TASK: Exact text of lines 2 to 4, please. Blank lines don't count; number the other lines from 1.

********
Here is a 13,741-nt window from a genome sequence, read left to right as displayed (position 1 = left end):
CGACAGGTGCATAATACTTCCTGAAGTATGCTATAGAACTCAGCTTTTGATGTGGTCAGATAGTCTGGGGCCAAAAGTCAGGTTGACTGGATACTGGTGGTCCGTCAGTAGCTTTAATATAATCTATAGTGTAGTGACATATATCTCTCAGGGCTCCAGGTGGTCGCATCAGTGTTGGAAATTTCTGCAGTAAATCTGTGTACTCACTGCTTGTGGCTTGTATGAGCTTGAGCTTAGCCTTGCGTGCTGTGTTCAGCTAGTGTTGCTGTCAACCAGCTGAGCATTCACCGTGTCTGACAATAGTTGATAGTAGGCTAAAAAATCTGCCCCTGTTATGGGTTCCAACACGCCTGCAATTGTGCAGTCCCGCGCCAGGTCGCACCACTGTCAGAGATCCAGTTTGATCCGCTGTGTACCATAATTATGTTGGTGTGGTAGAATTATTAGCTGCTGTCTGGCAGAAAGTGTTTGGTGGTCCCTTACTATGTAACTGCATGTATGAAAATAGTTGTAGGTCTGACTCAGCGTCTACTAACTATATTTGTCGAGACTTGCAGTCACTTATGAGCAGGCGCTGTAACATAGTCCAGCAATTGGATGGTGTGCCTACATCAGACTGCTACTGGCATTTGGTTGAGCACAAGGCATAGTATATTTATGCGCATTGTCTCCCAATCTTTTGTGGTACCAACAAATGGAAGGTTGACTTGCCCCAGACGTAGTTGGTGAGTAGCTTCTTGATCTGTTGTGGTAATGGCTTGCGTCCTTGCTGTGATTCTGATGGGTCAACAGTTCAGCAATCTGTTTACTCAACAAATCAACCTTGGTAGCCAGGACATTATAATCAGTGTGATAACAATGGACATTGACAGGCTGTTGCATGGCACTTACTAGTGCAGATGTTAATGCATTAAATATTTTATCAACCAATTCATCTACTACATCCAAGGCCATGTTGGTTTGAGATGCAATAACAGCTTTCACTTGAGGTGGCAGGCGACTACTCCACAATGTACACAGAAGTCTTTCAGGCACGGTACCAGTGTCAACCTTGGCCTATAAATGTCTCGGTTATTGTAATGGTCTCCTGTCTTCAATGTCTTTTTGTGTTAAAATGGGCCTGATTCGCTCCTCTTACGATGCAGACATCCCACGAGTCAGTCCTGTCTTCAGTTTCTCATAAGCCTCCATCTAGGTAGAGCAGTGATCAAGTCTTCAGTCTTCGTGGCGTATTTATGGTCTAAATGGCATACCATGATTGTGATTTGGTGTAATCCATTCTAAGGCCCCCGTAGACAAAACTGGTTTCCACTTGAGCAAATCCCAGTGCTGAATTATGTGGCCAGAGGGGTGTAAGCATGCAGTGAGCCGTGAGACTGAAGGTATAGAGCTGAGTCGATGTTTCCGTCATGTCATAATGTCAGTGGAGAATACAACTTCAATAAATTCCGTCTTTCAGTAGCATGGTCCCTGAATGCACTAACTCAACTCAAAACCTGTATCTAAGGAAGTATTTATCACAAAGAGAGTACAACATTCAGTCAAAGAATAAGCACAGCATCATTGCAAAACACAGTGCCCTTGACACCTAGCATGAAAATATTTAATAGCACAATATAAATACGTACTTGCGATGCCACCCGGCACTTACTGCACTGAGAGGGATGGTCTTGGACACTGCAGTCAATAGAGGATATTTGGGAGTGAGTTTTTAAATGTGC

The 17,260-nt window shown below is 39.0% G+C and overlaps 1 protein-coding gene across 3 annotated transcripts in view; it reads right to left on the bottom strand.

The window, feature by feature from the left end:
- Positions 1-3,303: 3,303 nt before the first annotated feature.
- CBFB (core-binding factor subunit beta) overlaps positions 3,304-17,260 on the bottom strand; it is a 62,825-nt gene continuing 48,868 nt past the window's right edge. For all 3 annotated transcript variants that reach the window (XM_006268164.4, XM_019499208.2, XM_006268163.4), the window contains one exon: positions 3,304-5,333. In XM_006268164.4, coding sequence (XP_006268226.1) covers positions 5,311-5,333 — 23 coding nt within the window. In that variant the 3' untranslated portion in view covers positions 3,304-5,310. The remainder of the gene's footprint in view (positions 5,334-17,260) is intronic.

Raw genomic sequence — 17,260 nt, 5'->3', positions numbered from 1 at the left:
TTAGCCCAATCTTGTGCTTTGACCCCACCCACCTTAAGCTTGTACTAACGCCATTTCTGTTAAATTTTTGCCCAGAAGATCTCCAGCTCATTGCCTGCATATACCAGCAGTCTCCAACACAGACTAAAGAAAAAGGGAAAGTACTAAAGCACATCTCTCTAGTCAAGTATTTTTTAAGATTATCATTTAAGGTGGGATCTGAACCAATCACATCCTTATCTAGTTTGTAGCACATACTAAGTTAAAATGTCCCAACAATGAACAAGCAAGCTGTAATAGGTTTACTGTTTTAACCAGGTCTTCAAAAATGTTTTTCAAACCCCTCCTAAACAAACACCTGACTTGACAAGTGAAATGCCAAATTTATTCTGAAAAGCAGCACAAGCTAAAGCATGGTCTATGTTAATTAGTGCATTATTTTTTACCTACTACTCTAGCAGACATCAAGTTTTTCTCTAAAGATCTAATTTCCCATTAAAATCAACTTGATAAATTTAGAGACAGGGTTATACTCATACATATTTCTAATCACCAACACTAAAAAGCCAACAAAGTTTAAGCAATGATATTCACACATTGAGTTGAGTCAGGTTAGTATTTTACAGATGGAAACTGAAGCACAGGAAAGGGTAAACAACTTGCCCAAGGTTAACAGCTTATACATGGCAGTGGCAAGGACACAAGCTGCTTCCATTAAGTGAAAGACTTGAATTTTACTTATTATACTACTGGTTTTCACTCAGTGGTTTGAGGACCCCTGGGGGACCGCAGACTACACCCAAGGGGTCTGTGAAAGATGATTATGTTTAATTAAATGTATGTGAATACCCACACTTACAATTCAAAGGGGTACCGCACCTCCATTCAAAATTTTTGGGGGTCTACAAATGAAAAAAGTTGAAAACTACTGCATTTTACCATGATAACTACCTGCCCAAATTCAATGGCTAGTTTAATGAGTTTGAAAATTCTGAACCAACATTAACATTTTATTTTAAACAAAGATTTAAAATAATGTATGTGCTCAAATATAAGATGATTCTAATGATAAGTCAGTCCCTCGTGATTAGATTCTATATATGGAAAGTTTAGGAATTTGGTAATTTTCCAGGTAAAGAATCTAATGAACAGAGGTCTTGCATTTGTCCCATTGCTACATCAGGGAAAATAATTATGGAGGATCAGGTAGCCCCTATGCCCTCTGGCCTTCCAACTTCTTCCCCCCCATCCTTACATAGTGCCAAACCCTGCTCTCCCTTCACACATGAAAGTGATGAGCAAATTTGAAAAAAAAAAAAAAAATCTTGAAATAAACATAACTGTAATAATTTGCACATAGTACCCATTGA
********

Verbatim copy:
CGACAGGTGCATAATACTTCCTGAAGTATGCTATAGAACTCAGCTTTTGATGTGGTCAGATAGTCTGGGGCCAAAAGTCAGGTTGACTGGATACTGGTGGTCCGTCAGTAGCTTTAATATAATCTATAGTGTAGTGACATATATCTCTCAGGGCTCCAGGTGGTCGCATCAGTGTTGGAAATTTCTGCAGTAAATCTGTGTACTCACTGCTTGTGGCTTGTATGAGCTTGAGCTTAGCCTTGCGTGCTGTGTTCAGCTAGTGTTGCTGTCAACCAGCTGAGCATTCACCGTGTCTGACAATAGTTGATAGTAGGCTAAAAAATCTGCCCCTGTTATGGGTTCCAACACGCCTGCAATTGTGCAGTCCCGCGCCAGGTCGCACCACTGTCAGAGATCCAGTTTGATCCGCTGTGTACCATAATTATGTTGGTGTGGTAGAATTATTAGCTGCTGTCTGGCAGAAAGTGTTTGGTGGTCCCTTACTATGTAACTGCATGTATGAAAATAGTTGTAGGTCTGACTCAGCGTCTACTAACTATATTTGTCGAGACTTGCAGTCACTTATGAGCAGGCGCTGTAACATAGTCCAGCAATTGGATGGTGTGCCTACATCAGACTGCTACTGGCATTTGGTTGAGCACAAGGCATAGTATATTTATGCGCATTGTCTCCCAATCTTTTGTGGTACCAACAAATGGAAGGTTGACTTGCCCCAGACGTAGTTGGTGAGTAGCTTCTTGATCTGTTGTGGTAATGGCTTGCGTCCTTGCTGTGATTCTGATGGGTCAACAGTTCAGCAATCTGTTTACTCAACAAATCAACCTTGGTAGCCAGGACATTATAATCAGTGTGATAACAATGGACATTGACAGGCTGTTGCATGGCACTTACTAGTGCAGATGTTAATGCATTAAATATTTTATCAACCAATTCATCTACTACATCCAAGGCCATGTTGGTTTGAGATGCAATAACAGCTTTCACTTGAGGTGGCAGGCGACTACTCCACAATGTACACAGAAGTCTTTCAGGCACGGTACCAGTGTCAACCTTGGCCTATAAATGTCTCGGTTATTGTAATGGTCTCCTGTCTTCAATGTCTTTTTGTGTTAAAATGGGCCTGATTCGCTCCTCTTACGATGCAGACATCCCACGAGTCAGTCCTGTCTTCAGTTTCTCATAAGCCTCCATCTAGGTAGAGCAGTGATCAAGTCTTCAGTCTTCGTGGCGTATTTATGGTCTAAATGGCATACCATGATTGTGATTTGGTGTAATCCATTCTAAGGCCCCCGTAGACAAAACTGGTTTCCACTTGAGCAAATCCCAGTGCTGAATTATGTGGCCAGAGGGGTGTAAGCATGCAGTGAGCCGTGAGACTGAAGGTATAGAGCTGAGTCGATGTTTCCGTCATGTCATAATGTCAGTGGAGAATACAACTTCAATAAATTCCGTCTTTCAGTAGCATGGTCCCTGAATGCACTAACTCAACTCAAAACCTGTATCTAAGGAAGTATTTATCACAAAGAGAGTACAACATTCAGTCAAAGAATAAGCACAGCATCATTGCAAAACACAGTGCCCTTGACACCTAGCATGAAAATATTTAATAGCACAATATAAATACGTACTTGCGATGCCACCCGGCACTTACTGCACTGAGAGGGATGGTCTTGGACACTGCAGTCAATAGAGGATATTTGGGAGTGAGTTTTTAAATGTGC

The 17,260-nt window shown below is 39.0% G+C and overlaps 1 protein-coding gene across 3 annotated transcripts in view; it reads right to left on the bottom strand.

The window, feature by feature from the left end: